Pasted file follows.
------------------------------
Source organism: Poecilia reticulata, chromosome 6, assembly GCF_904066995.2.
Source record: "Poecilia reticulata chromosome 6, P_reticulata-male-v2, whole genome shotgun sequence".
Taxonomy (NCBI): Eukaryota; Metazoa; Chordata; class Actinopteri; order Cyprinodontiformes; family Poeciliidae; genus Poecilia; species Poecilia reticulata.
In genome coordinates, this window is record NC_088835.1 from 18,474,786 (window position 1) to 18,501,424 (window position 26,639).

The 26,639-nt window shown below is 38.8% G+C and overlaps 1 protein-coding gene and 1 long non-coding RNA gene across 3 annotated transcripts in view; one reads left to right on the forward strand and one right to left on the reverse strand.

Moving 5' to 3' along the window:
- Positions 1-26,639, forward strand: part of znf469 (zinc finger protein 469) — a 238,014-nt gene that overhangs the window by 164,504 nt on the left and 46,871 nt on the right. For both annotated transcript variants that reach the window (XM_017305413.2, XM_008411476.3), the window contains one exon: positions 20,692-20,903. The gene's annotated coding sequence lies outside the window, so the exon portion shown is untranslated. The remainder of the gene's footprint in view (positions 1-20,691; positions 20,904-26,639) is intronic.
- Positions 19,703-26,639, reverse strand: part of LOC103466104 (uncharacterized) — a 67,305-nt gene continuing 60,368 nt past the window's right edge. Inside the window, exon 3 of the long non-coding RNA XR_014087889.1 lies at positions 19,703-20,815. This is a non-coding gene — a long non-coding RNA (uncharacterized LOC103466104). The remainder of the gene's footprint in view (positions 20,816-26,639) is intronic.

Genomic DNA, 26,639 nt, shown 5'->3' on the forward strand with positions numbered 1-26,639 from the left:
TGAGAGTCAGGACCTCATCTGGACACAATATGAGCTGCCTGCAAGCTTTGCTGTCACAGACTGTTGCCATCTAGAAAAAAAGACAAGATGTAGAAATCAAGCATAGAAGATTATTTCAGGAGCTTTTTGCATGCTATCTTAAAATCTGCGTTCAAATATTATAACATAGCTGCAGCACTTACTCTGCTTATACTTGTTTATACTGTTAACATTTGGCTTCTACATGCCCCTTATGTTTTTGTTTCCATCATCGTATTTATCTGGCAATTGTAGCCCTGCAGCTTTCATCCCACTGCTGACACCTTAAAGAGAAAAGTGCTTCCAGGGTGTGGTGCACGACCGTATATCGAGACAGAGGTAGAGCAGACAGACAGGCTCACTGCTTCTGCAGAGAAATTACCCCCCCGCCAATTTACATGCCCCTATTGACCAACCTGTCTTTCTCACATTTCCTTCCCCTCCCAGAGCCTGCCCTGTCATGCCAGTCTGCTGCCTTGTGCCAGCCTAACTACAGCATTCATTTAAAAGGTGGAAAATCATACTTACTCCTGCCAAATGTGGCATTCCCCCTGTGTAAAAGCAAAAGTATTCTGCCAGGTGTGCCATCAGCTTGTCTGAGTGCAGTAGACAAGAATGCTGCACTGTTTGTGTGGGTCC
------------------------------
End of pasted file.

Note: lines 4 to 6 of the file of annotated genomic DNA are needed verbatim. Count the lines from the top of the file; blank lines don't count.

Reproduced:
In genome coordinates, this window is record NC_088835.1 from 18,474,786 (window position 1) to 18,501,424 (window position 26,639).

The 26,639-nt window shown below is 38.8% G+C and overlaps 1 protein-coding gene and 1 long non-coding RNA gene across 3 annotated transcripts in view; one reads left to right on the forward strand and one right to left on the reverse strand.

Moving 5' to 3' along the window: